As you can see, Wm., although we may possibly be able to cobble up a tissue thin justification for a credimus, I don’t believe that is why the ICEL text has a plural. I think that, since the Latin texts were essentially bullet-proof, bad vernacular versions were introduced after Vatican II consciously to destroy certain elements of perennial Catholic theology and devotional practice and replace them with more up-to-date ideas. Lamentably, the Powers That Were, bamboozled by some scholarly sleight of hand in those days of Conciliar ecstasy, naively permitted numerous textual innovations.
Was the “we” of the lousy ICEL version a wrench applied to unhitch people from the vertically oriented theological perspective of the Latin texts and the translations of ubiquitous hand missals of yesteryear and harness them to a new horizontal and closed in group-think? You decide.
All of the above notwithstanding, let Powers That Be today pay close attention to what Joseph Ratzinger (now gloriously reigning as the sovereign Pontiff) wrote in God Is Near Us: The Eucharist, The Heart of Life (Ignatius Press, 2003) on a related topic, the “pro multis” issue: “The fact that in Hebrew the expression ‘many’ would mean the same thing as ‘all’ is not relevant to the question under consideration inasmuch as it is a question of translating, not a Hebrew text here, but a Latin text (from the Roman Liturgy), which is directly related to a Greek text (the New Testament). The institution narratives in the New Testament are by no means simply a translation (still less, a mistaken translation) of Isaiah; rather, they constitute an independent source” (emphasis added – cf. pp. 37-8, n. 10).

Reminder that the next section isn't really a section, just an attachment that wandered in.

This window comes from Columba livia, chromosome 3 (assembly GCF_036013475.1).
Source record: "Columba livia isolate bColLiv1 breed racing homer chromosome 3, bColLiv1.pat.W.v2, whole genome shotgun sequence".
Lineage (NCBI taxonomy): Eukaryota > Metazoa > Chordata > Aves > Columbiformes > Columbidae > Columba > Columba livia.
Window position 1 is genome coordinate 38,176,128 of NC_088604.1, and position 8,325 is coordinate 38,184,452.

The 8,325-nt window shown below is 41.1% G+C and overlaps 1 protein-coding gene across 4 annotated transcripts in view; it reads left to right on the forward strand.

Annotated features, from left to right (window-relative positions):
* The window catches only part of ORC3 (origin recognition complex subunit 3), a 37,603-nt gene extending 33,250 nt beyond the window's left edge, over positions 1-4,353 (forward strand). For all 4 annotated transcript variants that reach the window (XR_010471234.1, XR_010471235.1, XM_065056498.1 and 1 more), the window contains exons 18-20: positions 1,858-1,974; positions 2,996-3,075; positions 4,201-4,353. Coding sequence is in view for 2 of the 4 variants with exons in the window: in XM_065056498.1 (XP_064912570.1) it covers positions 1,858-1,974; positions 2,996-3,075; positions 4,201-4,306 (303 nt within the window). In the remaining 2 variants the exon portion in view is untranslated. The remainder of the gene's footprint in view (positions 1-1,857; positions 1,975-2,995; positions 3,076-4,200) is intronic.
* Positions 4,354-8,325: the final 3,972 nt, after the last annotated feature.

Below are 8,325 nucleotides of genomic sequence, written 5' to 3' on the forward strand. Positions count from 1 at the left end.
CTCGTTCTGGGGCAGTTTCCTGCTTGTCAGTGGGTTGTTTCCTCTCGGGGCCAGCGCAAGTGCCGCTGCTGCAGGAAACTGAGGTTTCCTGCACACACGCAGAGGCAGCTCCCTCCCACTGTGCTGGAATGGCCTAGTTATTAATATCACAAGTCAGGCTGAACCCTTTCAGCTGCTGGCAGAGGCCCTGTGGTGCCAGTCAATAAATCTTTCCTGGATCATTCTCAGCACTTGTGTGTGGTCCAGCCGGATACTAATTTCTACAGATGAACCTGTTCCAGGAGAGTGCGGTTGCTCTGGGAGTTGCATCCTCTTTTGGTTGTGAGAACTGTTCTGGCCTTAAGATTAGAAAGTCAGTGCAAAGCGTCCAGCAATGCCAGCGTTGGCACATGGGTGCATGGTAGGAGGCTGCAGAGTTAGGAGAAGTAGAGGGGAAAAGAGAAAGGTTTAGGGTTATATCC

O, Cardinal Arinze? Do we need more than this? Hey, Cardinal Pell? Yoo-hoo! Father Harbert? Bishop Trautman? Hello!? Reasonable people are convinced by the undoubtedly correct view of the present Pope, the norms of the Congregation for Divine Worship’s document Liturgiam authenticam (LA), our Catholic sensus fidei and a rudimentary knowledge of Latin grammar that the Latin liturgical texts ought to be translated accurately. Yes, historical creeds in Greek and Latin were plural. Yes, some ancient liturgical creeds were plural. So what? The Creed in Latin says “Credo”. Credo means “I believe” and not anything else. The Latin liturgical tradition constitutes its own source apart from the synodal and conciliar foundations of the Creed in late antiquity. I was thus pleased to see “I believe” in a draft of the new ICEL translation.